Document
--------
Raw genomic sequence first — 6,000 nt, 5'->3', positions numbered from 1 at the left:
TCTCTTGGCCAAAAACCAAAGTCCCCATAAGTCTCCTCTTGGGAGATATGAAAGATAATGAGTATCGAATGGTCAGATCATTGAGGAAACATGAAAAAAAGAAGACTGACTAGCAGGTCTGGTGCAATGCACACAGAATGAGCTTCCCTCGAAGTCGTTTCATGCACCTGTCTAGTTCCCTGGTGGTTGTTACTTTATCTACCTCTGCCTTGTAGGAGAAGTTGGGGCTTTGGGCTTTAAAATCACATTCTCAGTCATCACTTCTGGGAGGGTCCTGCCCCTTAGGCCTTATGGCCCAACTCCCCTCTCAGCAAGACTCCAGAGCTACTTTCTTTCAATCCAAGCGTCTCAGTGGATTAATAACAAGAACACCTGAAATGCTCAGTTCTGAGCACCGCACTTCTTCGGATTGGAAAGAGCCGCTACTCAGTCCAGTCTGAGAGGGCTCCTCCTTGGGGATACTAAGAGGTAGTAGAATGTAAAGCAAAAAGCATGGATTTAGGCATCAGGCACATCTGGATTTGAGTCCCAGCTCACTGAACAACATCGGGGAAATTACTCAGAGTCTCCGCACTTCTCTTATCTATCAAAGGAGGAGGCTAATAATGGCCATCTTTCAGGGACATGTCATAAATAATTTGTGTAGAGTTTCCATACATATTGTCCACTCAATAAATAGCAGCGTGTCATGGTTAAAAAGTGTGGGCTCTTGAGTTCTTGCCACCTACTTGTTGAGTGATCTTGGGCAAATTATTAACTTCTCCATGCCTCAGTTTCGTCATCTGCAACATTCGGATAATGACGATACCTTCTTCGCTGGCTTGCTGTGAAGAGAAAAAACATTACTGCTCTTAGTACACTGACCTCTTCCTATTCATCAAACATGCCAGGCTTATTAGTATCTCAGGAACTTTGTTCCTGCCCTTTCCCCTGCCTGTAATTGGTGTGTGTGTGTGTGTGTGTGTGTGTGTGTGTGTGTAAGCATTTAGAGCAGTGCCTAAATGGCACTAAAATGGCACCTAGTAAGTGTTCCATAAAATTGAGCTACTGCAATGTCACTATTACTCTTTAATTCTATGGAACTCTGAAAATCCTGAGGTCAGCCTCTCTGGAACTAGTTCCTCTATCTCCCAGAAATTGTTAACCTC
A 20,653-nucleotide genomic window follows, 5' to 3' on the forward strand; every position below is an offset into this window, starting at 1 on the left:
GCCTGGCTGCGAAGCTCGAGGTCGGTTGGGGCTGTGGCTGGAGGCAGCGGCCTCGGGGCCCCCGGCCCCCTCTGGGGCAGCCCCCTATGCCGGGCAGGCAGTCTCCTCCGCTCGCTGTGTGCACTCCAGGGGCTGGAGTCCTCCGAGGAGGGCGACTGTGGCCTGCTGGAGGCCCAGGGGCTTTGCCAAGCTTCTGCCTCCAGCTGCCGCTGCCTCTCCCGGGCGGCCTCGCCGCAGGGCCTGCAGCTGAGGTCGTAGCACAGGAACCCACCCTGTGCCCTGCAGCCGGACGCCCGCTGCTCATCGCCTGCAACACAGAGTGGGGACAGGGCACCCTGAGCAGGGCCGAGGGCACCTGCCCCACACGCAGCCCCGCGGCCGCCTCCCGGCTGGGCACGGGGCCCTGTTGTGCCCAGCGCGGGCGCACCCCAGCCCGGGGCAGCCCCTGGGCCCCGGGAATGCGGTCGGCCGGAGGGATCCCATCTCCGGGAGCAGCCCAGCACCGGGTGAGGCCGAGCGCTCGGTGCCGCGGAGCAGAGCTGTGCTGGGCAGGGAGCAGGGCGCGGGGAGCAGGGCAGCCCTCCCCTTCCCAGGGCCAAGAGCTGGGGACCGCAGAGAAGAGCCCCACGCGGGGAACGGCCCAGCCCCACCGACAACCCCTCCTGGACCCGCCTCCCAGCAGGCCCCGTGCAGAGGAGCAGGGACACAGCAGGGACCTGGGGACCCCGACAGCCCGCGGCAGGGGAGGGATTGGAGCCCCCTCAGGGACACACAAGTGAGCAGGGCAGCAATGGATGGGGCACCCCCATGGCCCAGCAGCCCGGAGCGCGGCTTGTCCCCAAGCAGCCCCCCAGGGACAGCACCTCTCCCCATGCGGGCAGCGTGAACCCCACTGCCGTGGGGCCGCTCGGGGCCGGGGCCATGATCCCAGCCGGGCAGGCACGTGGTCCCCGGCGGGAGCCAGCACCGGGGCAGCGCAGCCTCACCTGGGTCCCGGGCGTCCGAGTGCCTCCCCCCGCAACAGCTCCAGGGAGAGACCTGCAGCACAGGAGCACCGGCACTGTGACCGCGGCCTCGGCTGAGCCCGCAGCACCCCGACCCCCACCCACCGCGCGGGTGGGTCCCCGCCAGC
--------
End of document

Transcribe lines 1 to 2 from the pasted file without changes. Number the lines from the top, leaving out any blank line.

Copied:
Raw genomic sequence first — 6,000 nt, 5'->3', positions numbered from 1 at the left:
TCTCTTGGCCAAAAACCAAAGTCCCCATAAGTCTCCTCTTGGGAGATATGAAAGATAATGAGTATCGAATGGTCAGATCATTGAGGAAACATGAAAAAAAGAAGACTGACTAGCAGGTCTGGTGCAATGCACACAGAATGAGCTTCCCTCGAAGTCGTTTCATGCACCTGTCTAGTTCCCTGGTGGTTGTTACTTTATCTACCTCTGCCTTGTAGGAGAAGTTGGGGCTTTGGGCTTTAAAATCACATTCTCAGTCATCACTTCTGGGAGGGTCCTGCCCCTTAGGCCTTATGGCCCAACTCCCCTCTCAGCAAGACTCCAGAGCTACTTTCTTTCAATCCAAGCGTCTCAGTGGATTAATAACAAGAACACCTGAAATGCTCAGTTCTGAGCACCGCACTTCTTCGGATTGGAAAGAGCCGCTACTCAGTCCAGTCTGAGAGGGCTCCTCCTTGGGGATACTAAGAGGTAGTAGAATGTAAAGCAAAAAGCATGGATTTAGGCATCAGGCACATCTGGATTTGAGTCCCAGCTCACTGAACAACATCGGGGAAATTACTCAGAGTCTCCGCACTTCTCTTATCTATCAAAGGAGGAGGCTAATAATGGCCATCTTTCAGGGACATGTCATAAATAATTTGTGTAGAGTTTCCATACATATTGTCCACTCAATAAATAGCAGCGTGTCATGGTTAAAAAGTGTGGGCTCTTGAGTTCTTGCCACCTACTTGTTGAGTGATCTTGGGCAAATTATTAACTTCTCCATGCCTCAGTTTCGTCATCTGCAACATTCGGATAATGACGATACCTTCTTCGCTGGCTTGCTGTGAAGAGAAAAAACATTACTGCTCTTAGTACACTGACCTCTTCCTATTCATCAAACATGCCAGGCTTATTAGTATCTCAGGAACTTTGTTCCTGCCCTTTCCCCTGCCTGTAATTGGTGTGTGTGTGTGTGTGTGTGTGTGTGTGTGTGTGTAAGCATTTAGAGCAGTGCCTAAATGGCACTAAAATGGCACCTAGTAAGTGTTCCATAAAATTGAGCTACTGCAATGTCACTATTACTCTTTAATTCTATGGAACTCTGAAAATCCTGAGGTCAGCCTCTCTGGAACTAGTTCCTCTATCTCCCAGAAATTGTTAACCTC